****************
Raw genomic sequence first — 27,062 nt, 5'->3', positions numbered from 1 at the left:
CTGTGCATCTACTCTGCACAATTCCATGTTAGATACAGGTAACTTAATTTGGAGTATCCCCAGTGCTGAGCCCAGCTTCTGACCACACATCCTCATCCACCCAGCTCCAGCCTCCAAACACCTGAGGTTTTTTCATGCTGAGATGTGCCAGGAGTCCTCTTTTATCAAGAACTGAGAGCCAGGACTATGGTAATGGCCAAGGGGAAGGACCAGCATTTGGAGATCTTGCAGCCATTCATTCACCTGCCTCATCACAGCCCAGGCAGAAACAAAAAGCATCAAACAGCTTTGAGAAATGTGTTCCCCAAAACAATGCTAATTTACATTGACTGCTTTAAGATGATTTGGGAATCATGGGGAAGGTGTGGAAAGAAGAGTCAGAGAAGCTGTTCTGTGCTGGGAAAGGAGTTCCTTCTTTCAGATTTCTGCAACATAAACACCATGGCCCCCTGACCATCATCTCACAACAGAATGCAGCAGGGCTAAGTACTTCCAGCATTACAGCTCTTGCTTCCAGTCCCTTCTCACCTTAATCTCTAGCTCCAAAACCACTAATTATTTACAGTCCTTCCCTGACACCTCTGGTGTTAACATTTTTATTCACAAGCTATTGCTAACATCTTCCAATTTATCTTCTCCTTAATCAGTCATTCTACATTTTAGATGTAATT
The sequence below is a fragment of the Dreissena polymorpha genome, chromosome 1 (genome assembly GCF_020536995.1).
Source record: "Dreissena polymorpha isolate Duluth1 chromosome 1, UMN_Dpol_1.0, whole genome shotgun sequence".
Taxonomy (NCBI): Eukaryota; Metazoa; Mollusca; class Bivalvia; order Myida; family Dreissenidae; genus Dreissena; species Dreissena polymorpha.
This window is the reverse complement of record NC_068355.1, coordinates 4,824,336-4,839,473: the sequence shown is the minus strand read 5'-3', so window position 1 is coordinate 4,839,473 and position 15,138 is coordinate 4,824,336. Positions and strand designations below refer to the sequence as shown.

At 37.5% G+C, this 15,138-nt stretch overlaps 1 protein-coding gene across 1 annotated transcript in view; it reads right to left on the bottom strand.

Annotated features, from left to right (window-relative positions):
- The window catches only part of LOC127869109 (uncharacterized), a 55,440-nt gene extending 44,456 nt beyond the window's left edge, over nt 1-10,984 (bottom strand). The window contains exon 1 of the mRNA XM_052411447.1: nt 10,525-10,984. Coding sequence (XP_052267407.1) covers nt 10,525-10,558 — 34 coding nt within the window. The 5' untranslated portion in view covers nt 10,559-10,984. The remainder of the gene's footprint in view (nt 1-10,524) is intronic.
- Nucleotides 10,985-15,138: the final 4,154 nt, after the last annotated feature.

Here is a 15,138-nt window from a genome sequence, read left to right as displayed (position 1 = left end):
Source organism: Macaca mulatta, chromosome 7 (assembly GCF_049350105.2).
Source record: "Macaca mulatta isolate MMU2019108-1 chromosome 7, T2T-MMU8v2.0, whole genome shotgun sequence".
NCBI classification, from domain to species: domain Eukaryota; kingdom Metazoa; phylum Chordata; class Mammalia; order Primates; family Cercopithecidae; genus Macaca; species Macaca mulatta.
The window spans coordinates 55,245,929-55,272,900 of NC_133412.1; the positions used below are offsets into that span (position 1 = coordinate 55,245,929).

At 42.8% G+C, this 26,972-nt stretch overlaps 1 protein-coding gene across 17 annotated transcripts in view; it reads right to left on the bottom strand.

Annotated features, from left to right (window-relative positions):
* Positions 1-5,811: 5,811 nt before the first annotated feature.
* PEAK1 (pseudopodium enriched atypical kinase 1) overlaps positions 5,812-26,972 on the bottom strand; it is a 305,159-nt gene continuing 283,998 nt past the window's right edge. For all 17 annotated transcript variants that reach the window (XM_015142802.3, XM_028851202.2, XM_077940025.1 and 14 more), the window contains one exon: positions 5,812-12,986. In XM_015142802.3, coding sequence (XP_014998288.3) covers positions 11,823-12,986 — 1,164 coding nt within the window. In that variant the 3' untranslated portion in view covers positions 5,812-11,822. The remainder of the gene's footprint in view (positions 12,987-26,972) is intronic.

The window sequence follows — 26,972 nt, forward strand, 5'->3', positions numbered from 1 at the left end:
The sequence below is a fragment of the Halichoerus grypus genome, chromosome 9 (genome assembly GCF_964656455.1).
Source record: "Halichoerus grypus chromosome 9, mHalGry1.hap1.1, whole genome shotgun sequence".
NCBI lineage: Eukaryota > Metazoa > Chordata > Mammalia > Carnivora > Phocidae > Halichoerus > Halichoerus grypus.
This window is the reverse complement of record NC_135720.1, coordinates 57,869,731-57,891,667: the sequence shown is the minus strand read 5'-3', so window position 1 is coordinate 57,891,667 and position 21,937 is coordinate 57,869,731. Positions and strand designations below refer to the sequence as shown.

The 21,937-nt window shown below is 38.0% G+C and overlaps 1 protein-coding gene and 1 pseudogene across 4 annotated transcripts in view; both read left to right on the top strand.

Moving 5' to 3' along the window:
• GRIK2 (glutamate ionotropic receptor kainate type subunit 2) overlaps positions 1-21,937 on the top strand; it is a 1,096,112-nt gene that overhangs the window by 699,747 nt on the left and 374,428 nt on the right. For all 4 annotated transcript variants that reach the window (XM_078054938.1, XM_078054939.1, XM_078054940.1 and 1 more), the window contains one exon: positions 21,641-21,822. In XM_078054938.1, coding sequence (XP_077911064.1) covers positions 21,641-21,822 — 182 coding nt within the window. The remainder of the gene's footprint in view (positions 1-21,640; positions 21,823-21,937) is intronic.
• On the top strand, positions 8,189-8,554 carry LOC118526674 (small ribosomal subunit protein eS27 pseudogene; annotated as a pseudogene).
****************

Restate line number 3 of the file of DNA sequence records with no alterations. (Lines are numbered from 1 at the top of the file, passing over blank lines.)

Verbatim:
The sequence below is a fragment of the Dreissena polymorpha genome, chromosome 1 (genome assembly GCF_020536995.1).